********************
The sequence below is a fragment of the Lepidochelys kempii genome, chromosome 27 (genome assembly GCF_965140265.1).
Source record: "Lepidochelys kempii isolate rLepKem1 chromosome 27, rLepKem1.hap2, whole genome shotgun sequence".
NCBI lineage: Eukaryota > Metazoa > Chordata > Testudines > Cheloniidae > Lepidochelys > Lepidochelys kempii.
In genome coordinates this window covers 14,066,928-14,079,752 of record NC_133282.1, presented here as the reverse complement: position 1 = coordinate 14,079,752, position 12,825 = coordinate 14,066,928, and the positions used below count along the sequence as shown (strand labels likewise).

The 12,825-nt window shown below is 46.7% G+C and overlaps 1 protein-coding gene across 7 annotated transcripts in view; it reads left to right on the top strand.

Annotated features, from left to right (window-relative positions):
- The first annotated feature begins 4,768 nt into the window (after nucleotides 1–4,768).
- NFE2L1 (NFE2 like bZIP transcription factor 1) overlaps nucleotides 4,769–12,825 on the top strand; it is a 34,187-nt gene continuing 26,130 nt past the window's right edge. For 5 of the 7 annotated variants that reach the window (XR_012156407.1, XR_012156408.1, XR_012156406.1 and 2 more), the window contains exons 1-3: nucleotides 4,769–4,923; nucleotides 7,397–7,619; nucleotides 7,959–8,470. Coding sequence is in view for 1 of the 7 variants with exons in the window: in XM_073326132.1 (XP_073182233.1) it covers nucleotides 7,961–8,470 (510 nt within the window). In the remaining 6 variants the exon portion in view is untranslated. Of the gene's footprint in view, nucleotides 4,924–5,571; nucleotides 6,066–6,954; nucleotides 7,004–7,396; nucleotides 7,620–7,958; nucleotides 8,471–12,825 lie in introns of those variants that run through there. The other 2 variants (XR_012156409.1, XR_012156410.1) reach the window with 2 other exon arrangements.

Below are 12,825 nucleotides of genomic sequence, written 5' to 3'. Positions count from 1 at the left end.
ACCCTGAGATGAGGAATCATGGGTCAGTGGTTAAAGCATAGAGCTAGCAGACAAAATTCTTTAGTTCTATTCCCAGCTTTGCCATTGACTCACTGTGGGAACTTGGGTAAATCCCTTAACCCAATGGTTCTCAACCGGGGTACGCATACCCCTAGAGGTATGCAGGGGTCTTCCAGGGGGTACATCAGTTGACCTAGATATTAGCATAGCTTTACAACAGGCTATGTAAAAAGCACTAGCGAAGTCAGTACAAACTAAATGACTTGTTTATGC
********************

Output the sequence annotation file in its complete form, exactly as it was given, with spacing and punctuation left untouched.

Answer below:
The sequence below is a fragment of the Lepidochelys kempii genome, chromosome 27 (genome assembly GCF_965140265.1).
Source record: "Lepidochelys kempii isolate rLepKem1 chromosome 27, rLepKem1.hap2, whole genome shotgun sequence".
NCBI lineage: Eukaryota > Metazoa > Chordata > Testudines > Cheloniidae > Lepidochelys > Lepidochelys kempii.
In genome coordinates this window covers 14,066,928-14,079,752 of record NC_133282.1, presented here as the reverse complement: position 1 = coordinate 14,079,752, position 12,825 = coordinate 14,066,928, and the positions used below count along the sequence as shown (strand labels likewise).

The 12,825-nt window shown below is 46.7% G+C and overlaps 1 protein-coding gene across 7 annotated transcripts in view; it reads left to right on the top strand.

Annotated features, from left to right (window-relative positions):
- The first annotated feature begins 4,768 nt into the window (after nucleotides 1–4,768).
- NFE2L1 (NFE2 like bZIP transcription factor 1) overlaps nucleotides 4,769–12,825 on the top strand; it is a 34,187-nt gene continuing 26,130 nt past the window's right edge. For 5 of the 7 annotated variants that reach the window (XR_012156407.1, XR_012156408.1, XR_012156406.1 and 2 more), the window contains exons 1-3: nucleotides 4,769–4,923; nucleotides 7,397–7,619; nucleotides 7,959–8,470. Coding sequence is in view for 1 of the 7 variants with exons in the window: in XM_073326132.1 (XP_073182233.1) it covers nucleotides 7,961–8,470 (510 nt within the window). In the remaining 6 variants the exon portion in view is untranslated. Of the gene's footprint in view, nucleotides 4,924–5,571; nucleotides 6,066–6,954; nucleotides 7,004–7,396; nucleotides 7,620–7,958; nucleotides 8,471–12,825 lie in introns of those variants that run through there. The other 2 variants (XR_012156409.1, XR_012156410.1) reach the window with 2 other exon arrangements.

Below are 12,825 nucleotides of genomic sequence, written 5' to 3'. Positions count from 1 at the left end.
ACCCTGAGATGAGGAATCATGGGTCAGTGGTTAAAGCATAGAGCTAGCAGACAAAATTCTTTAGTTCTATTCCCAGCTTTGCCATTGACTCACTGTGGGAACTTGGGTAAATCCCTTAACCCAATGGTTCTCAACCGGGGTACGCATACCCCTAGAGGTATGCAGGGGTCTTCCAGGGGGTACATCAGTTGACCTAGATATTAGCATAGCTTTACAACAGGCTATGTAAAAAGCACTAGCGAAGTCAGTACAAACTAAATGACTTGTTTATGC